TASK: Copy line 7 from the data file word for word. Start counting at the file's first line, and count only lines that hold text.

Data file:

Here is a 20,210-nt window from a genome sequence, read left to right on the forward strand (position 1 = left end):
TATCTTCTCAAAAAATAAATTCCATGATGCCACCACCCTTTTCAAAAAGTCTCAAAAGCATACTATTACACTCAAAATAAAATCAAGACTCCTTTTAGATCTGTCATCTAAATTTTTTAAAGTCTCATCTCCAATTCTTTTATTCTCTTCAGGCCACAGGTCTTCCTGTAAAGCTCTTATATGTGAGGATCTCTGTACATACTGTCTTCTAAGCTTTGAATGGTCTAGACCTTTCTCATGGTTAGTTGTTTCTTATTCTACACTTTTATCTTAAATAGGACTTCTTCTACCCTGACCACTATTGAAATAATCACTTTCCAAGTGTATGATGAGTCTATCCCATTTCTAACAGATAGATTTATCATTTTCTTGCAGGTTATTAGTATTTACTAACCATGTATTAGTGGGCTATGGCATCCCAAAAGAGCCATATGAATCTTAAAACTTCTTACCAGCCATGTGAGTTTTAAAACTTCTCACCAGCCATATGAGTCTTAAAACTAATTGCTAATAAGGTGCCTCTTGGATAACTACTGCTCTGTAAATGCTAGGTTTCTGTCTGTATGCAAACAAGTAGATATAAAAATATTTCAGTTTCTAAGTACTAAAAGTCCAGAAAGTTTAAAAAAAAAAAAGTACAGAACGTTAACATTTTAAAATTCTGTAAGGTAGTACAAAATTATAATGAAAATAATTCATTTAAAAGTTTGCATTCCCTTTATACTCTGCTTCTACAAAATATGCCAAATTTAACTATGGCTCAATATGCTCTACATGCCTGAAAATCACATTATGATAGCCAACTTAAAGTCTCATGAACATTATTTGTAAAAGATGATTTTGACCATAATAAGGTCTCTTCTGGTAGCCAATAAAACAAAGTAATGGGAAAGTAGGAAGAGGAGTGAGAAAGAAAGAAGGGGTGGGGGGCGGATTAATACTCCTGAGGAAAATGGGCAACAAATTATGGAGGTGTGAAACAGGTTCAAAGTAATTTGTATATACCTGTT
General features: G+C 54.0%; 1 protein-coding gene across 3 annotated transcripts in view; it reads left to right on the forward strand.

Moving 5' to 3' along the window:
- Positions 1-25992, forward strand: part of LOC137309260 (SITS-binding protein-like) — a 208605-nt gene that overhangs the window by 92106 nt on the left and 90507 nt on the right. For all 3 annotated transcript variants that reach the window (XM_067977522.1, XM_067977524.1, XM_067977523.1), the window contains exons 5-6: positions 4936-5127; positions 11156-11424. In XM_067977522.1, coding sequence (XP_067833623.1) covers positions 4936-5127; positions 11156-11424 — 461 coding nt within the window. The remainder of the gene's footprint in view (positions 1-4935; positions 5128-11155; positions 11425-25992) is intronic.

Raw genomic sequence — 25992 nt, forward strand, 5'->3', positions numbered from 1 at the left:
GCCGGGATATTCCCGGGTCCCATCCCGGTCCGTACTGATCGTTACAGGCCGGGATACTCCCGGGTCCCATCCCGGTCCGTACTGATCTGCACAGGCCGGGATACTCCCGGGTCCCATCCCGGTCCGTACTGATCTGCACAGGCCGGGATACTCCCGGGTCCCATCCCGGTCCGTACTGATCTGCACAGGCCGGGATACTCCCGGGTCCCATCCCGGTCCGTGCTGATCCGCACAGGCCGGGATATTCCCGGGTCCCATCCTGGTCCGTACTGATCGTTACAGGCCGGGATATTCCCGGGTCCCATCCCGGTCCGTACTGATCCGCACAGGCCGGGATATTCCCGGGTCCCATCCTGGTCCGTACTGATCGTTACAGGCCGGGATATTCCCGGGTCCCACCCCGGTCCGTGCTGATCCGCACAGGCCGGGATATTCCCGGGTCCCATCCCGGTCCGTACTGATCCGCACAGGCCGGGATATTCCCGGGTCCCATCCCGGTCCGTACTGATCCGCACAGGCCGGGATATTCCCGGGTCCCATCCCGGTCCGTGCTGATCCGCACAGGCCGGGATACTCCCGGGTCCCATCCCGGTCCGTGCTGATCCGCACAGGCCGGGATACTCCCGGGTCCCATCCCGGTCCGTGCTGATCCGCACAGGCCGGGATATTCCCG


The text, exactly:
GCCGGGATATTCCCGGGTCCCATCCCGGTCCGTACTGATCGTTACAGGCCGGGATACTCCCGGGTCCCATCCCGGTCCGTACTGATCTGCACAGGCCGGGATACTCCCGGGTCCCATCCCGGTCCGTACTGATCTGCACAGGCCGGGATACTCCCGGGTCCCATCCCGGTCCGTACTGATCTGCACAGGCCGGGATACTCCCGGGTCCCATCCCGGTCCGTGCTGATCCGCACAGGCCGGGATATTCCCGGGTCCCATCCTGGTCCGTACTGATCGTTACAGGCCGGGATATTCCCGGGTCCCATCCCGGTCCGTACTGATCCGCACAGGCCGGGATATTCCCGGGTCCCATCCTGGTCCGTACTGATCGTTACAGGCCGGGATATTCCCGGGTCCCACCCCGGTCCGTGCTGATCCGCACAGGCCGGGATATTCCCGGGTCCCATCCCGGTCCGTACTGATCCGCACAGGCCGGGATATTCCCGGGTCCCATCCCGGTCCGTACTGATCCGCACAGGCCGGGATATTCCCGGGTCCCATCCCGGTCCGTGCTGATCCGCACAGGCCGGGATACTCCCGGGTCCCATCCCGGTCCGTGCTGATCCGCACAGGCCGGGATACTCCCGGGTCCCATCCCGGTCCGTGCTGATCCGCACAGGCCGGGATATTCCCG